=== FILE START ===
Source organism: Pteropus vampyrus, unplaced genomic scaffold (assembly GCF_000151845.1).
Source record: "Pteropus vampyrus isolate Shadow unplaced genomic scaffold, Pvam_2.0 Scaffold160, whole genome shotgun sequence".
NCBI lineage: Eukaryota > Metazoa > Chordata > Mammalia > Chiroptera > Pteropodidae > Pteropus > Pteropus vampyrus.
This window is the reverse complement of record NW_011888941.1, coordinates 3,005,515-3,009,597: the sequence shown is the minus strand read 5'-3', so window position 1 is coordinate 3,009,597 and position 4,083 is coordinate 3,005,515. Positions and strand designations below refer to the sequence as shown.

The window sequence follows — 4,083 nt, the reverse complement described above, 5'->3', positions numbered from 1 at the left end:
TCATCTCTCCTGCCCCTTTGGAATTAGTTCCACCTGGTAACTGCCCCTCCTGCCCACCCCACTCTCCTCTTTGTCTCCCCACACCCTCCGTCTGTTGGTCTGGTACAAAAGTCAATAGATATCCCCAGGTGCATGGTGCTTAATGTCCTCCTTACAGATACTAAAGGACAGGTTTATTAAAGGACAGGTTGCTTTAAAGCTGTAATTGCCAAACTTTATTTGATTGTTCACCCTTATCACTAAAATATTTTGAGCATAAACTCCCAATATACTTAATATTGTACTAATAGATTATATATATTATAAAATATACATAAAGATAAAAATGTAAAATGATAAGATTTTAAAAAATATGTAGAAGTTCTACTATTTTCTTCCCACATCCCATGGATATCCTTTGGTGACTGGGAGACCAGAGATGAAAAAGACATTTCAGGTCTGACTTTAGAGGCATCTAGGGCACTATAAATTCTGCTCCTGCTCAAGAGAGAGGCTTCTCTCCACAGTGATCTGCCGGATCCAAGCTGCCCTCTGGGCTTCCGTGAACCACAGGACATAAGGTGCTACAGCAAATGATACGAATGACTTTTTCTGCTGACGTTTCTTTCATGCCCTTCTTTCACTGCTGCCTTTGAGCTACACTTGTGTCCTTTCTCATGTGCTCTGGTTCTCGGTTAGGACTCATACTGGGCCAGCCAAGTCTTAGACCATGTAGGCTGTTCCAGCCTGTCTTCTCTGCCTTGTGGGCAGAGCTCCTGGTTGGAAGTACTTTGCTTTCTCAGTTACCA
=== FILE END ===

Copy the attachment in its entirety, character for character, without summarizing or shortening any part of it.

Source organism: Pteropus vampyrus, unplaced genomic scaffold (assembly GCF_000151845.1).
Source record: "Pteropus vampyrus isolate Shadow unplaced genomic scaffold, Pvam_2.0 Scaffold160, whole genome shotgun sequence".
NCBI lineage: Eukaryota > Metazoa > Chordata > Mammalia > Chiroptera > Pteropodidae > Pteropus > Pteropus vampyrus.
This window is the reverse complement of record NW_011888941.1, coordinates 3,005,515-3,009,597: the sequence shown is the minus strand read 5'-3', so window position 1 is coordinate 3,009,597 and position 4,083 is coordinate 3,005,515. Positions and strand designations below refer to the sequence as shown.

The window sequence follows — 4,083 nt, the reverse complement described above, 5'->3', positions numbered from 1 at the left end:
TCATCTCTCCTGCCCCTTTGGAATTAGTTCCACCTGGTAACTGCCCCTCCTGCCCACCCCACTCTCCTCTTTGTCTCCCCACACCCTCCGTCTGTTGGTCTGGTACAAAAGTCAATAGATATCCCCAGGTGCATGGTGCTTAATGTCCTCCTTACAGATACTAAAGGACAGGTTTATTAAAGGACAGGTTGCTTTAAAGCTGTAATTGCCAAACTTTATTTGATTGTTCACCCTTATCACTAAAATATTTTGAGCATAAACTCCCAATATACTTAATATTGTACTAATAGATTATATATATTATAAAATATACATAAAGATAAAAATGTAAAATGATAAGATTTTAAAAAATATGTAGAAGTTCTACTATTTTCTTCCCACATCCCATGGATATCCTTTGGTGACTGGGAGACCAGAGATGAAAAAGACATTTCAGGTCTGACTTTAGAGGCATCTAGGGCACTATAAATTCTGCTCCTGCTCAAGAGAGAGGCTTCTCTCCACAGTGATCTGCCGGATCCAAGCTGCCCTCTGGGCTTCCGTGAACCACAGGACATAAGGTGCTACAGCAAATGATACGAATGACTTTTTCTGCTGACGTTTCTTTCATGCCCTTCTTTCACTGCTGCCTTTGAGCTACACTTGTGTCCTTTCTCATGTGCTCTGGTTCTCGGTTAGGACTCATACTGGGCCAGCCAAGTCTTAGACCATGTAGGCTGTTCCAGCCTGTCTTCTCTGCCTTGTGGGCAGAGCTCCTGGTTGGAAGTACTTTGCTTTCTCAGTTACCA